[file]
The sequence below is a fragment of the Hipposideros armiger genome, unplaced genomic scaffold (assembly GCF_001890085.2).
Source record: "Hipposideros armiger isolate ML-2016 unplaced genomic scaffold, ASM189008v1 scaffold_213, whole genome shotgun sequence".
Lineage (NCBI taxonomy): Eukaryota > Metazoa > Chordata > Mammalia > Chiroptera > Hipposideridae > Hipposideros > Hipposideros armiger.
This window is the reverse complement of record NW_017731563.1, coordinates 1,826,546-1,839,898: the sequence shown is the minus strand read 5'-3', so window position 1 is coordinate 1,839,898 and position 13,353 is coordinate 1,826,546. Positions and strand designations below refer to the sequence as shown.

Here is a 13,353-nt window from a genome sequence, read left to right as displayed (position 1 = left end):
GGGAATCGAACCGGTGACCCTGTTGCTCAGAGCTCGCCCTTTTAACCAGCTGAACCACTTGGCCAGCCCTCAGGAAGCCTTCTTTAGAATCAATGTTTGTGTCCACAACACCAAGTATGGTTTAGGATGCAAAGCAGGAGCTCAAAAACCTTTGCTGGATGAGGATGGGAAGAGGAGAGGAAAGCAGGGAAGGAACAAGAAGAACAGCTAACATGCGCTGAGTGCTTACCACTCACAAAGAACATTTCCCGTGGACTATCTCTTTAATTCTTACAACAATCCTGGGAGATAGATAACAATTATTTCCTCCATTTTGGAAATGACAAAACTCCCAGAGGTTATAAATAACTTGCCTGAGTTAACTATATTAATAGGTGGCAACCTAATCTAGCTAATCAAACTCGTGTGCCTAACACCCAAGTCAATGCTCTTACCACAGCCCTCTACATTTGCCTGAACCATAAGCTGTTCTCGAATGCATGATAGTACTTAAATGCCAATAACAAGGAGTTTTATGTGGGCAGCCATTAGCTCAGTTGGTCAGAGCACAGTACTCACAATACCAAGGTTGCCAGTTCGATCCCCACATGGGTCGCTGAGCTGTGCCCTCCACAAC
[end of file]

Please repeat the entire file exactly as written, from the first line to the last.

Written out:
The sequence below is a fragment of the Hipposideros armiger genome, unplaced genomic scaffold (assembly GCF_001890085.2).
Source record: "Hipposideros armiger isolate ML-2016 unplaced genomic scaffold, ASM189008v1 scaffold_213, whole genome shotgun sequence".
Lineage (NCBI taxonomy): Eukaryota > Metazoa > Chordata > Mammalia > Chiroptera > Hipposideridae > Hipposideros > Hipposideros armiger.
This window is the reverse complement of record NW_017731563.1, coordinates 1,826,546-1,839,898: the sequence shown is the minus strand read 5'-3', so window position 1 is coordinate 1,839,898 and position 13,353 is coordinate 1,826,546. Positions and strand designations below refer to the sequence as shown.

Here is a 13,353-nt window from a genome sequence, read left to right as displayed (position 1 = left end):
GGGAATCGAACCGGTGACCCTGTTGCTCAGAGCTCGCCCTTTTAACCAGCTGAACCACTTGGCCAGCCCTCAGGAAGCCTTCTTTAGAATCAATGTTTGTGTCCACAACACCAAGTATGGTTTAGGATGCAAAGCAGGAGCTCAAAAACCTTTGCTGGATGAGGATGGGAAGAGGAGAGGAAAGCAGGGAAGGAACAAGAAGAACAGCTAACATGCGCTGAGTGCTTACCACTCACAAAGAACATTTCCCGTGGACTATCTCTTTAATTCTTACAACAATCCTGGGAGATAGATAACAATTATTTCCTCCATTTTGGAAATGACAAAACTCCCAGAGGTTATAAATAACTTGCCTGAGTTAACTATATTAATAGGTGGCAACCTAATCTAGCTAATCAAACTCGTGTGCCTAACACCCAAGTCAATGCTCTTACCACAGCCCTCTACATTTGCCTGAACCATAAGCTGTTCTCGAATGCATGATAGTACTTAAATGCCAATAACAAGGAGTTTTATGTGGGCAGCCATTAGCTCAGTTGGTCAGAGCACAGTACTCACAATACCAAGGTTGCCAGTTCGATCCCCACATGGGTCGCTGAGCTGTGCCCTCCACAAC